From the classroom to the courtroom: A guide to interpreting in the U.S. justice system. By Elena M. de Jongh. (American translators association scholarly monograph series.) Amsterdam: John Benjamins, 2012. Pp. 237. ISBN 9789027231949. $49.95.
Reviewed by Mark J. Elson, University of Virginia
Its title notwithstanding, this book is not, in any significant way, about translation, interpretation, or language. The preface describes it accurately as ‘a road map to the complex proceedings of the United States justice system’, stating that ‘its central aim is to provide interpreters with essential information about pretrial, trial, and post-judgment processes’ (xix). The book focuses on English/Spanish court proceedings. With no explanation, the author includes a disclaimer to the effect that ‘matters pertaining to interpretation theory, bilingualism, forensic linguistics, sociolinguistics or discourse theory must necessarily remain outside the limits of this guide’ (xxii). That is, all areas that are relevant to language, and therefore potentially to interpretation, are beyond its scope, which seems difficult to justify given the book’s topic.
The absence of attention to matters of language becomes particularly noticeable in the context of the self-assessment form provided by the author (44). How is one to assess criteria such as use of appropriate grammatical structures, use of appropriate register, or no unwarranted omissions, without reference to some conceptualization and application of grammatical phenomena? The answer remains unclear, as it does in the use of the lexicon of Spanish terms provided as an appendix (165–81). When multiple Spanish renderings are given for a single English item, are we to assume that they are identical in both their denotative and connotative values? If they are not, how do they differ, and how does the difference correlate with legal usage?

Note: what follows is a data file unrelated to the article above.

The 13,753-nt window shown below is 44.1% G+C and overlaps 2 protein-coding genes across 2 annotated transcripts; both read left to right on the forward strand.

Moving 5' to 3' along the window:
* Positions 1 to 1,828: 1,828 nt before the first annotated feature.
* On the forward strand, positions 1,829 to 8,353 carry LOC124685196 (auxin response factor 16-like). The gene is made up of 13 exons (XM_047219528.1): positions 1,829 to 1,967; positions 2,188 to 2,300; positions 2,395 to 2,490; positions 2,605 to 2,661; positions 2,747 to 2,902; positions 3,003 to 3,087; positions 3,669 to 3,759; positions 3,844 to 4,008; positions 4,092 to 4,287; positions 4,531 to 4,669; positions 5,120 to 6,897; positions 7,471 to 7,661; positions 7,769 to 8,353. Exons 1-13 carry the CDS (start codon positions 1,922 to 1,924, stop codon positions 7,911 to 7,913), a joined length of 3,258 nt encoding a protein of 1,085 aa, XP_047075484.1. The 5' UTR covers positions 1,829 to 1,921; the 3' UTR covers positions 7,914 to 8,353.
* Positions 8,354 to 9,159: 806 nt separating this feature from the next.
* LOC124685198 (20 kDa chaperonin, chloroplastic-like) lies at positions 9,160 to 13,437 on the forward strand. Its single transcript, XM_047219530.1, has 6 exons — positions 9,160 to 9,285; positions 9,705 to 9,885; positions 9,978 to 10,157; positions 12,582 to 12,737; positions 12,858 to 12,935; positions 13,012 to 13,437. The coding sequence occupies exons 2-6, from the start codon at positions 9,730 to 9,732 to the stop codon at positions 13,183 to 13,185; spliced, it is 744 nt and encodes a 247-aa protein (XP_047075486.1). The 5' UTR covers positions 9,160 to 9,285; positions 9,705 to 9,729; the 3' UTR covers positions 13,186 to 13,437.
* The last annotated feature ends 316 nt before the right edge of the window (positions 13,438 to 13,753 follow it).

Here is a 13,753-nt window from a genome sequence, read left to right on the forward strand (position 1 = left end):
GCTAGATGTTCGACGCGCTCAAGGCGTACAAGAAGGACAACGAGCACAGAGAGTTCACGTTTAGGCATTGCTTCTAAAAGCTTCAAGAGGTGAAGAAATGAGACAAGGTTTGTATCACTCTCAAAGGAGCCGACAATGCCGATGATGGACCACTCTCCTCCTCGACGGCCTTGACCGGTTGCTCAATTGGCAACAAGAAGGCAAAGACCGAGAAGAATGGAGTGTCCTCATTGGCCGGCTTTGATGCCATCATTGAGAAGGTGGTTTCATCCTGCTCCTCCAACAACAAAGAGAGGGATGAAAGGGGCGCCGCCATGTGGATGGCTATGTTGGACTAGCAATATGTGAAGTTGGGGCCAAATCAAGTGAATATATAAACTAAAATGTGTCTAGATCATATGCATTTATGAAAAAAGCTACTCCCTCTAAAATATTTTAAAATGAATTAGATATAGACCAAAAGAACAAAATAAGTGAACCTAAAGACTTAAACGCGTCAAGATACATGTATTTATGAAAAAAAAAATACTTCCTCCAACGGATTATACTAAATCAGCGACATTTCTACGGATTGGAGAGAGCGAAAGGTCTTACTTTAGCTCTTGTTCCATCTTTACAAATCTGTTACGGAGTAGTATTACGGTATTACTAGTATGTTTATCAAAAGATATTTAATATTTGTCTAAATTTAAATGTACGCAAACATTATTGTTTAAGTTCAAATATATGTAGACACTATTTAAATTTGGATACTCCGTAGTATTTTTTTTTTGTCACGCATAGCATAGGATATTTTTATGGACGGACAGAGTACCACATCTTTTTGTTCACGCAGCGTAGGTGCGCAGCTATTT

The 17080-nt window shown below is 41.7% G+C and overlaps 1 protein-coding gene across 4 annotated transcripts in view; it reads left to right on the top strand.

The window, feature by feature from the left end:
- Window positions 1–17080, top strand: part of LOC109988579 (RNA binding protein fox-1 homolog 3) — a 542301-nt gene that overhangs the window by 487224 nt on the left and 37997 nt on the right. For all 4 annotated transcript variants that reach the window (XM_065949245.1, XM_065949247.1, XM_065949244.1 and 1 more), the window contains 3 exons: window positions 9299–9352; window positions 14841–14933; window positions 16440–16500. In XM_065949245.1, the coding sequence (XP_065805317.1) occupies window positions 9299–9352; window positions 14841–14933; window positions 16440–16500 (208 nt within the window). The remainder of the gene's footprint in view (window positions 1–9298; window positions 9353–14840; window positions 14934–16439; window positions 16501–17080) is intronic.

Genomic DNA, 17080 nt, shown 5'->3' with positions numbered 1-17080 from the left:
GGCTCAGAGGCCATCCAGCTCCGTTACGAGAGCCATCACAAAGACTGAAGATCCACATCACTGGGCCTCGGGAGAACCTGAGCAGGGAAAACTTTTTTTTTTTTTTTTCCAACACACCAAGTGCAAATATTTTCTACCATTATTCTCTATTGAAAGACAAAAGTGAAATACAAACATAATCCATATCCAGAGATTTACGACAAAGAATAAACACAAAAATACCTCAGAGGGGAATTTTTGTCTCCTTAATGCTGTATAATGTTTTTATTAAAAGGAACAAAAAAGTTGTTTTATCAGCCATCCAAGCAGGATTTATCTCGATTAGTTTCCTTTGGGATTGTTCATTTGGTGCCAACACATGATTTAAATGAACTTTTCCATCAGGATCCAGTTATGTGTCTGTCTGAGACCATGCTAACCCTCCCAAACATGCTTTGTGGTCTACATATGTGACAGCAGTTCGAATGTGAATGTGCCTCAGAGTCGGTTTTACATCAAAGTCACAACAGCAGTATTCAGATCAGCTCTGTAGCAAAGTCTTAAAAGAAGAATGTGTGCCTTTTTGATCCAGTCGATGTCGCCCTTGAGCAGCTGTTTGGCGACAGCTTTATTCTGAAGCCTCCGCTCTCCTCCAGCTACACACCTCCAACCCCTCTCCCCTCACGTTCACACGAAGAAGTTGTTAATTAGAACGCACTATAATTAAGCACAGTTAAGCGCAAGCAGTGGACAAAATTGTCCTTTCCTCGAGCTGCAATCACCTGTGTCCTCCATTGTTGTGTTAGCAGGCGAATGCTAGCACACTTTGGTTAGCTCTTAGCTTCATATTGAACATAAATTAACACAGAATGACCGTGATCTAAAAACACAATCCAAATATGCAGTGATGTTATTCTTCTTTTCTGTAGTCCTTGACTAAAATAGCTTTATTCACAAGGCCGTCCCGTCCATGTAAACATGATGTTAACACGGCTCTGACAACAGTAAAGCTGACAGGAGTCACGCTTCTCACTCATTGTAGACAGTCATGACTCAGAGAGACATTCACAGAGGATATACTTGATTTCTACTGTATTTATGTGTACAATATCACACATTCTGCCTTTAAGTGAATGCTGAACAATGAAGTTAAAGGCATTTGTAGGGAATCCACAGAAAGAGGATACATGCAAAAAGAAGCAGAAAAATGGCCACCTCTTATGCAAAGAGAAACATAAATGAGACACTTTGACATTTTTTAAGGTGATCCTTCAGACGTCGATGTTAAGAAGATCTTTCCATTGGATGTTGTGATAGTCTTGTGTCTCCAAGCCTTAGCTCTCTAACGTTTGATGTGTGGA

With regard to the subject matter that the book does cover, it fares well. The body of the book comprises three parts, each divided into chapters, as follows: court interpreting and due process (3–20); overview of the courts (21–36); pretrial proceedings (37–78); trials (79–150); and sentences and post-trial proceedings (151–62). As a procedural guide, it is excellent, clear, and explicit in its presentation.
Perhaps the most language-oriented information is in the first chapter, where we find discussion of a defendant’s right to a linguistic presence in the courtroom, the need to know the difference between legal English and ordinary English, the difference between translation and interpretation, the modes of interpretation (i.e. simultaneous, consecutive, and sight), and, finally, the qualifications of a court interpreter (12–17).
The modes of interpretation play an important role in the exercises, each of which instructs the student to interpret sample excerpts in one of the modes, for example, the instruction to interpret jury instructions in the simultaneous mode (141). However, the author offers only brief and general discussion of each mode, which is regrettable but unavoidable in view of the exclusion from consideration of grammatical matters as they relate to interpretation.
Readers will find this book useful and of high quality as a guide to legal and courtroom procedure. They will not, I think, find it enlightening in its treatment of courtroom interpretation as such. Competence in courtroom interpretation is not simply a matter of procedure, however important that may be, but also a matter of the extent to which the interpreter functions successfully as the interface between two languages, and that is a linguistic matter.